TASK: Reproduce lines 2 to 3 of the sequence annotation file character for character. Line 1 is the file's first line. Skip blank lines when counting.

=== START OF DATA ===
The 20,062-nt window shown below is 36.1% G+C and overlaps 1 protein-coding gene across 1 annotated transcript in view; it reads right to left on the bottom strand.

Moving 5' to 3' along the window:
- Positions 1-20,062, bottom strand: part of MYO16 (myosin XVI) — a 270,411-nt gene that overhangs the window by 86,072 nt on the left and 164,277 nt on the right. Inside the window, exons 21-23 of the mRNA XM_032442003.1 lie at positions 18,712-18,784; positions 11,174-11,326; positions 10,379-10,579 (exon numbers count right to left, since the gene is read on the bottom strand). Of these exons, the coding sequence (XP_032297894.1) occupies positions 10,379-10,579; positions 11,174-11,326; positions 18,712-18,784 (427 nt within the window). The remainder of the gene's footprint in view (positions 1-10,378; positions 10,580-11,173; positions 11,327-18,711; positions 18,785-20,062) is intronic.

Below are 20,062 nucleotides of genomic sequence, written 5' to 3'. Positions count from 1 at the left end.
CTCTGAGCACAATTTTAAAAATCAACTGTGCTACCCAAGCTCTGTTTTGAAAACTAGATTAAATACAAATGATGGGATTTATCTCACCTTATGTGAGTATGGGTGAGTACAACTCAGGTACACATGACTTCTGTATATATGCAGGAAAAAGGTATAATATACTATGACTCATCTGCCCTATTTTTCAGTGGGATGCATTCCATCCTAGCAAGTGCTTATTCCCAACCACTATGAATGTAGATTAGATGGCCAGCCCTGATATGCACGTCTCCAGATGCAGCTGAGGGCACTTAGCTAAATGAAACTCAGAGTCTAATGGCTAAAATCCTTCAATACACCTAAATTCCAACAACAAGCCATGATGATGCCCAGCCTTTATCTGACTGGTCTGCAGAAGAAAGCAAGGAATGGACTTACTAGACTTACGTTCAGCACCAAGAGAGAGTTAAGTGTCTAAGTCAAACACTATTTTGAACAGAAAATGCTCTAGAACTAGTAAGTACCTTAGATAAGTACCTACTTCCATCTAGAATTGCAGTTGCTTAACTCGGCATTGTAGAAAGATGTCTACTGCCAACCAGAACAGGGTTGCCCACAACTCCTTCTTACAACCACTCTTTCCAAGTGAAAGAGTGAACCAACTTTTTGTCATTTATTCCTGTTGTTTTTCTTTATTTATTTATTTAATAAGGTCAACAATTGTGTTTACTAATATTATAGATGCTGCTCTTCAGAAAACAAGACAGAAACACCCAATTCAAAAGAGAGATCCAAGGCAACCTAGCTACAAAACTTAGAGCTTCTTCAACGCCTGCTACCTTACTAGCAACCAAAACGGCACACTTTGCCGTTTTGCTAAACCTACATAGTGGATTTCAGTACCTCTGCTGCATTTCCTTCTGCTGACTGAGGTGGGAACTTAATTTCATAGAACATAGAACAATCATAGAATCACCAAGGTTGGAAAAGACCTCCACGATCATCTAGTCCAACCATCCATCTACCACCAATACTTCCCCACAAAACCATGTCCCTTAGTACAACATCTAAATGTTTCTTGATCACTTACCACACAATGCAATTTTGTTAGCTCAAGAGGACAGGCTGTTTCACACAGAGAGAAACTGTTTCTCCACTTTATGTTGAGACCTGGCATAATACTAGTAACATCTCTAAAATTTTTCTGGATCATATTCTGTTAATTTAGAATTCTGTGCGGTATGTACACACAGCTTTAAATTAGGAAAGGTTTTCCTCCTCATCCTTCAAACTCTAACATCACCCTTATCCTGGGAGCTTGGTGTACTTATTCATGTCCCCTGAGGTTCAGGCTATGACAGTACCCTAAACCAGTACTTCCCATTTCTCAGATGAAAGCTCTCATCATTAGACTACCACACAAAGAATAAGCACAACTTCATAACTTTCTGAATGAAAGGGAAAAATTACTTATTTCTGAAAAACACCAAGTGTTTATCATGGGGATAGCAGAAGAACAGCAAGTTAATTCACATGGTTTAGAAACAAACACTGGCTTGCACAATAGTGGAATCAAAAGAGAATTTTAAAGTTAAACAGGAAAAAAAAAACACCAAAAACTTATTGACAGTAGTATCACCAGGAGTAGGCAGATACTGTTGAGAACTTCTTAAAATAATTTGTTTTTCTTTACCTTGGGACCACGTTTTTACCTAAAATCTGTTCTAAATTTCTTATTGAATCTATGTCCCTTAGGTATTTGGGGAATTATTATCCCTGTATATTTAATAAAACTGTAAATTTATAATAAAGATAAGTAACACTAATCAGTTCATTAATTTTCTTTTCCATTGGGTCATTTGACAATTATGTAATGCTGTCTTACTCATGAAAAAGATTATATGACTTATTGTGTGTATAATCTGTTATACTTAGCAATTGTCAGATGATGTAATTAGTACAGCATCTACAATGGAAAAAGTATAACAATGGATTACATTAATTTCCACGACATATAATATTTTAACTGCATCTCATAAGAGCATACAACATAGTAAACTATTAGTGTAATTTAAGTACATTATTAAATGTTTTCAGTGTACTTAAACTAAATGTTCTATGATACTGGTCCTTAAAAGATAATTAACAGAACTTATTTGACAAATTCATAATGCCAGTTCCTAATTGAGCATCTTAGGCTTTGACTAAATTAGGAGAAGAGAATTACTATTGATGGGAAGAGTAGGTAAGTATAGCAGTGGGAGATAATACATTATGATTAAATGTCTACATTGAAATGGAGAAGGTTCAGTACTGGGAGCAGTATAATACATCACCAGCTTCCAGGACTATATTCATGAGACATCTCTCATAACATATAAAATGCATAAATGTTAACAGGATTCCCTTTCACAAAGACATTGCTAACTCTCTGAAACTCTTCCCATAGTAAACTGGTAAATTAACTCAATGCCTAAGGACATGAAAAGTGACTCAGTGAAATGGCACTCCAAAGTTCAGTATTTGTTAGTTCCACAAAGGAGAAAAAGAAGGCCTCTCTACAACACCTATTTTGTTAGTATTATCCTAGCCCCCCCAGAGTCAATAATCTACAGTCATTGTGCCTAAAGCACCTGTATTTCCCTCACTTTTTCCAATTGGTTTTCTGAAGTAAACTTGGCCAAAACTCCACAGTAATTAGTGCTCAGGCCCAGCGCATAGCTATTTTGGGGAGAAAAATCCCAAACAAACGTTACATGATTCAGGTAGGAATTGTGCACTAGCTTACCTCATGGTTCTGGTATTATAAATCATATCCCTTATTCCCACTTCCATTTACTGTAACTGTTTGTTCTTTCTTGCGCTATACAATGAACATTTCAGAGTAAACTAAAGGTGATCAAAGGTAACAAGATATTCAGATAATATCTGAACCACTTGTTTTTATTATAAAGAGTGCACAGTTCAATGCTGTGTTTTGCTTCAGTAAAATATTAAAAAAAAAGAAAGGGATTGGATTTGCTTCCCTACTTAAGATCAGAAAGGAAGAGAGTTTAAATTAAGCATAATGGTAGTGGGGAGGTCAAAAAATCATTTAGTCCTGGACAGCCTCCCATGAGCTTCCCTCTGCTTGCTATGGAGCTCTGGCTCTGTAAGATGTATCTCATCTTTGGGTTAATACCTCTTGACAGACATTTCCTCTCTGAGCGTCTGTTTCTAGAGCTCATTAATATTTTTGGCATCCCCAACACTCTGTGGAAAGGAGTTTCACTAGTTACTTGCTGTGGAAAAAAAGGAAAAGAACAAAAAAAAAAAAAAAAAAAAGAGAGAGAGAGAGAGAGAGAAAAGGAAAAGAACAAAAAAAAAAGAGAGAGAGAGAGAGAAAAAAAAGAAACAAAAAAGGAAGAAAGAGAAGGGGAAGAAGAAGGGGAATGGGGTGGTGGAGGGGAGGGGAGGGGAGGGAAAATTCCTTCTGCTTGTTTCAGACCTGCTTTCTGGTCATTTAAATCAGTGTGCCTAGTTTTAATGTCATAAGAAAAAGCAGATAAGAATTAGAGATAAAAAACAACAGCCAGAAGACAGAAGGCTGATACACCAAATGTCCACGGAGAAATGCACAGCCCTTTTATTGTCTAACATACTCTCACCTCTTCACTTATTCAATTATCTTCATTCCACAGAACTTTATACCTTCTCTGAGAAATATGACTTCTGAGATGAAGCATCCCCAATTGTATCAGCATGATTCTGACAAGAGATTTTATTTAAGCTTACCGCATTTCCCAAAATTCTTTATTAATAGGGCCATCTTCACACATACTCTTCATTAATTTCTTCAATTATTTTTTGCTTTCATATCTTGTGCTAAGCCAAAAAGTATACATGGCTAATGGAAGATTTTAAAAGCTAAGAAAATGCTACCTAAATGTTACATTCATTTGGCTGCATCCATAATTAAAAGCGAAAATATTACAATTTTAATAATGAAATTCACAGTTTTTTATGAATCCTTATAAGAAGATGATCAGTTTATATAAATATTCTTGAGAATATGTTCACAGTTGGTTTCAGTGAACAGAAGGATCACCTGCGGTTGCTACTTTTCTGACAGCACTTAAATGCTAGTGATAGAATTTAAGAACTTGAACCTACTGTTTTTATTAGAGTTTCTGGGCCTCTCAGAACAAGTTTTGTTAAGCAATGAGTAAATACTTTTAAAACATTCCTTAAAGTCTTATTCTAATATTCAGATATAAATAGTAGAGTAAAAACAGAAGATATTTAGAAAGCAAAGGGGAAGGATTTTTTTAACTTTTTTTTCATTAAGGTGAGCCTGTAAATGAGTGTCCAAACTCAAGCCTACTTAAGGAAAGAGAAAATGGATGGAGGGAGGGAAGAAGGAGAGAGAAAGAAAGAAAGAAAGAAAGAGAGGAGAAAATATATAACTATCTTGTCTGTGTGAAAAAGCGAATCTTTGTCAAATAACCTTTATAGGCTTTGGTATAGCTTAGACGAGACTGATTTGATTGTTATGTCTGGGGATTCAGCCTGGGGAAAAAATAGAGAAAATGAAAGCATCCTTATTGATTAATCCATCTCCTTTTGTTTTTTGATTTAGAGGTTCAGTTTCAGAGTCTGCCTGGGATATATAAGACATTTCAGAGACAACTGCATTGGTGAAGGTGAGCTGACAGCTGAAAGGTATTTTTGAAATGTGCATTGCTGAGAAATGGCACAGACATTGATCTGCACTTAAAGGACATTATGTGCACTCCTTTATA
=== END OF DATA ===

Moving 5' to 3' along the window:
- Positions 1-20,062, bottom strand: part of MYO16 (myosin XVI) — a 270,411-nt gene that overhangs the window by 86,072 nt on the left and 164,277 nt on the right. Inside the window, exons 21-23 of the mRNA XM_032442003.1 lie at positions 18,712-18,784; positions 11,174-11,326; positions 10,379-10,579 (exon numbers count right to left, since the gene is read on the bottom strand). Of these exons, the coding sequence (XP_032297894.1) occupies positions 10,379-10,579; positions 11,174-11,326; positions 18,712-18,784 (427 nt within the window). The remainder of the gene's footprint in view (positions 1-10,378; positions 10,580-11,173; positions 11,327-18,711; positions 18,785-20,062) is intronic.